House Speaker Nancy Pelosi held her semi-annual veterans roundtable with various groups to address shortcomings in congressional support yesterday.
Each year, Speaker Pelosi holds a roundtable with Democrats on the House Committee on Veterans Affairs. The goal of the roundtable is two-fold: 1) veteran organizations have an opportunity to address their concerns with senior lawmakers; and, 2) senior lawmakers have the chance to explain what help they need to pass certain laws in the future.
The give and take were explicitly addressed by Speaker Pelosi at the midway point of the conference.
After a few organizations addressed the needs of certain select groups of veterans within the population, the Speaker highlighted one of the stumbling blocks.
She carefully explained the relationship between defense funding, which includes funding for veterans, and the need for veteran organizations to apply more pressure on lawmakers to support increased defense spending.
More on that in a second.
My overall perspective was that the roundtable has a lot of value because it gives smaller veterans organizations a chance to voice their concerns directly to the Speaker of the House. Regardless of political affiliation, veterans are well served when more voices are allowed in the room beyond The Big Six veteran organizations.
As far as I know, Republican members do not hold a similar event. I am not sure why, but roundtables like this, especially since the VA is not allowed to participate, is positive.
Breakdown Of Spending
Paraphrasing, the Speaker explained one-third of overall defense spending includes funding for veterans issues. If veteran organizations do not get onboard with increasing certain elements of defense spending, the overall spending for veterans issues is truncated.
This concept is illustrated by USA Facts.
Their website demonstrates the split out of spending by the mission. Veterans’ spending is included within Common Defense, which is divided into three categories: 1) National Defense and Support for Veterans; 2) Foreign Affairs and Foreign Aid; and, 3) Immigration and Border Security.
Sometimes, funding that appears allocated solely for defense spending may impact veterans. For example, DOD funds are sometimes used for joint projects like digitization of joint recordkeeping systems.
My point here that Speaker Pelosi tried to drive home was that veteran organizations need to pay more attention to funding bills that indirectly impact veterans issues.
I am sure I butchered the explanation, but I think you get the gist of it.
That aside, the room addressed concerns over the Mission Act, deleterious support for veterans who are suicidal, and firearm possession by distraught veterans – – to name a few.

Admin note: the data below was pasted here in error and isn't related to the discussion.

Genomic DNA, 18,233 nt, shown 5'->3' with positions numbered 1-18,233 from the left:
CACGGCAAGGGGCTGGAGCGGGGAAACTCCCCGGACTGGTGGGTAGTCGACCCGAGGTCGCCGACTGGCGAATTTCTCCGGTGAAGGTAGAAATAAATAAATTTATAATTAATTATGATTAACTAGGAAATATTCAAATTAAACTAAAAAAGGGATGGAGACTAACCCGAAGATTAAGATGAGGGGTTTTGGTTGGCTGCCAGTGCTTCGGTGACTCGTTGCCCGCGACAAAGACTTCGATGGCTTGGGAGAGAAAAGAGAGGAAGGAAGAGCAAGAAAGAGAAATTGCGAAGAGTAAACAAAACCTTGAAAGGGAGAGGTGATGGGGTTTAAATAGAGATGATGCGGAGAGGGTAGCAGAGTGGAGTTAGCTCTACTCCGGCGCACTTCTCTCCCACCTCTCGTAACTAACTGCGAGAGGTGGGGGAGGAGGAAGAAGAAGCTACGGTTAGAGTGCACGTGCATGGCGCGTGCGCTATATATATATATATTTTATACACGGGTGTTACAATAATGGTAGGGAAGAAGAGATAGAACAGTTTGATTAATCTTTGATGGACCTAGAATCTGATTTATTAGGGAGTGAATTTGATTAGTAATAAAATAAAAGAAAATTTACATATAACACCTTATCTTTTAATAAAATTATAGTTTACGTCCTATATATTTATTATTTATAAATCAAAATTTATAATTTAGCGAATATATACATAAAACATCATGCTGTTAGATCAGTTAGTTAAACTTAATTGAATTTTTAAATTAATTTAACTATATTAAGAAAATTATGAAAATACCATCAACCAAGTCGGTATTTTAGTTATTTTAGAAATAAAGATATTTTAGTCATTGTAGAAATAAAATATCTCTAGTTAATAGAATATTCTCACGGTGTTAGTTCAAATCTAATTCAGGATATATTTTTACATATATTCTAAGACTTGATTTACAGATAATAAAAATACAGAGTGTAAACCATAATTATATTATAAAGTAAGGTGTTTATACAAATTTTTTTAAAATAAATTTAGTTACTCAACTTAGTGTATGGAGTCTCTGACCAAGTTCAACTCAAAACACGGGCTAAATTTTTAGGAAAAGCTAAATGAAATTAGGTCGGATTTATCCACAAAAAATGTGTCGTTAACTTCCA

Who I Went With
My friend Thomas Bandzul, counsel for Veterans and Military Families for Progress, invited me to attend. At the event, we caught up with Carol Scott of the Federal Bar Association and Paul Sullivan, co-founder of Veterans for Common Sense.
Carol is a dear friend whose legal focus has been expanding the rights of veterans who are Native American.
Some of you may recall that I got my start on Capitol Hill with Veterans for Common Sense back in 2012, and Paul and Thomas were the first people I met at my first House Committee hearing.
That was my first time rubbing elbows with decisionmakers and stakeholders on the Hill. That year, 2012, VCS lost its multi-year lawsuit against the agency for failing to provide timely care to veterans suffering from posttraumatic stress disorder.
After the meeting, I caught up with Michael McLaughlin, the legislative committee head of National Association of County Veteran Service Officers – – a fellow Minnesotan.
McLaughlin works as a county veteran service officer for Blue Earth County, in Minnesota.
On a personal note, I hope to spend more time on the Hill moving forward. For the past few years, my family has been on a bit of a rollercoaster after the death of my daughter’s mom, Amie Muller, and two additions to my own family.
My friend Carol Scott talked about problems in “Indian Country” with Native American veterans struggling to access help getting benefits. Apparently, VA created a set of roadblocks for certifying Tribal Veteran Service Officers.
Native American veterans experience higher rates of disability, and VA continues to fail in providing culturally competent mental health care and resources to veterans on tribal lands. While there, we happened to run into Jefferson Keel, president of the National Congress of American Indians (NCAI), while eating lunch.
I took it as a sign.
That aside, I plan to build out a nonprofit supporting veterans’ economic opportunity through advancing our rights in the Vocational Rehabilitation & Employment program.
Since that program enjoys a major focus of my professional work as an attorney, it stands to reason for the development of a nonprofit for the purpose of advancing veteran-friendly policies makes sense.
There you have it. I’m too tired to get deep on any of the issues, but I am curious about your thoughts based on what I listed out above.
Moving forward, my buddy Chris Neiweem offered to put me up whenever I come to town, making trips like this one more economical.
Some of you may recognize Chris from his periodic appearances on Fox News battling Democrat pundits on issues of national security and veterans policy.
Chris is formerly with IAVA and exposed his own scandals related to veterans benefits and health care.